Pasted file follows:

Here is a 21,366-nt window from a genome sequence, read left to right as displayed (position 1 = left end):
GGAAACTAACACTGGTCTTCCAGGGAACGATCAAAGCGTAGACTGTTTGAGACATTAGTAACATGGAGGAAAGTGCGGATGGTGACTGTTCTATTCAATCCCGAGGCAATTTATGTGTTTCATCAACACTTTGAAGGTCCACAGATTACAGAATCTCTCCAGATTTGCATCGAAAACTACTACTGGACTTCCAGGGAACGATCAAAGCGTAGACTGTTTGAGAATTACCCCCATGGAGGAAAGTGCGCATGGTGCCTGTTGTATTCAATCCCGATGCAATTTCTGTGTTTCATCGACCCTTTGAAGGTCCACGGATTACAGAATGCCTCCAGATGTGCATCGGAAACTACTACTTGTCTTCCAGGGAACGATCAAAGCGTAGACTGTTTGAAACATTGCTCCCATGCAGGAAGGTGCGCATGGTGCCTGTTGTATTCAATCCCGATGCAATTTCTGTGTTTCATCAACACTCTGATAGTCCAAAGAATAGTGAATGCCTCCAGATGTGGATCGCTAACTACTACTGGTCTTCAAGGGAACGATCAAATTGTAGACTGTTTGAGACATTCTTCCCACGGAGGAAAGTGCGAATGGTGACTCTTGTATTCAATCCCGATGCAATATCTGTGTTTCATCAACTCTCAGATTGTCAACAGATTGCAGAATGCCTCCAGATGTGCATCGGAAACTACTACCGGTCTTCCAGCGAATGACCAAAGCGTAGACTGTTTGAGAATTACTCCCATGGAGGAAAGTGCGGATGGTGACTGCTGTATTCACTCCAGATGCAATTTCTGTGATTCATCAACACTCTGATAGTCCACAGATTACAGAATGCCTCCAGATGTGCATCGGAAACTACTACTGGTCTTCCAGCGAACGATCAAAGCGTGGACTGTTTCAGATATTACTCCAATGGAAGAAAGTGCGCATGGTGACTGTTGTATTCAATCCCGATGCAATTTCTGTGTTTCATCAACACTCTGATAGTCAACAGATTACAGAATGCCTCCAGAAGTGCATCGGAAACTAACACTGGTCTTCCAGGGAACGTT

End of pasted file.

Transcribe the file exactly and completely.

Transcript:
Here is a 21,366-nt window from a genome sequence, read left to right as displayed (position 1 = left end):
GGAAACTAACACTGGTCTTCCAGGGAACGATCAAAGCGTAGACTGTTTGAGACATTAGTAACATGGAGGAAAGTGCGGATGGTGACTGTTCTATTCAATCCCGAGGCAATTTATGTGTTTCATCAACACTTTGAAGGTCCACAGATTACAGAATCTCTCCAGATTTGCATCGAAAACTACTACTGGACTTCCAGGGAACGATCAAAGCGTAGACTGTTTGAGAATTACCCCCATGGAGGAAAGTGCGCATGGTGCCTGTTGTATTCAATCCCGATGCAATTTCTGTGTTTCATCGACCCTTTGAAGGTCCACGGATTACAGAATGCCTCCAGATGTGCATCGGAAACTACTACTTGTCTTCCAGGGAACGATCAAAGCGTAGACTGTTTGAAACATTGCTCCCATGCAGGAAGGTGCGCATGGTGCCTGTTGTATTCAATCCCGATGCAATTTCTGTGTTTCATCAACACTCTGATAGTCCAAAGAATAGTGAATGCCTCCAGATGTGGATCGCTAACTACTACTGGTCTTCAAGGGAACGATCAAATTGTAGACTGTTTGAGACATTCTTCCCACGGAGGAAAGTGCGAATGGTGACTCTTGTATTCAATCCCGATGCAATATCTGTGTTTCATCAACTCTCAGATTGTCAACAGATTGCAGAATGCCTCCAGATGTGCATCGGAAACTACTACCGGTCTTCCAGCGAATGACCAAAGCGTAGACTGTTTGAGAATTACTCCCATGGAGGAAAGTGCGGATGGTGACTGCTGTATTCACTCCAGATGCAATTTCTGTGATTCATCAACACTCTGATAGTCCACAGATTACAGAATGCCTCCAGATGTGCATCGGAAACTACTACTGGTCTTCCAGCGAACGATCAAAGCGTGGACTGTTTCAGATATTACTCCAATGGAAGAAAGTGCGCATGGTGACTGTTGTATTCAATCCCGATGCAATTTCTGTGTTTCATCAACACTCTGATAGTCAACAGATTACAGAATGCCTCCAGAAGTGCATCGGAAACTAACACTGGTCTTCCAGGGAACGTT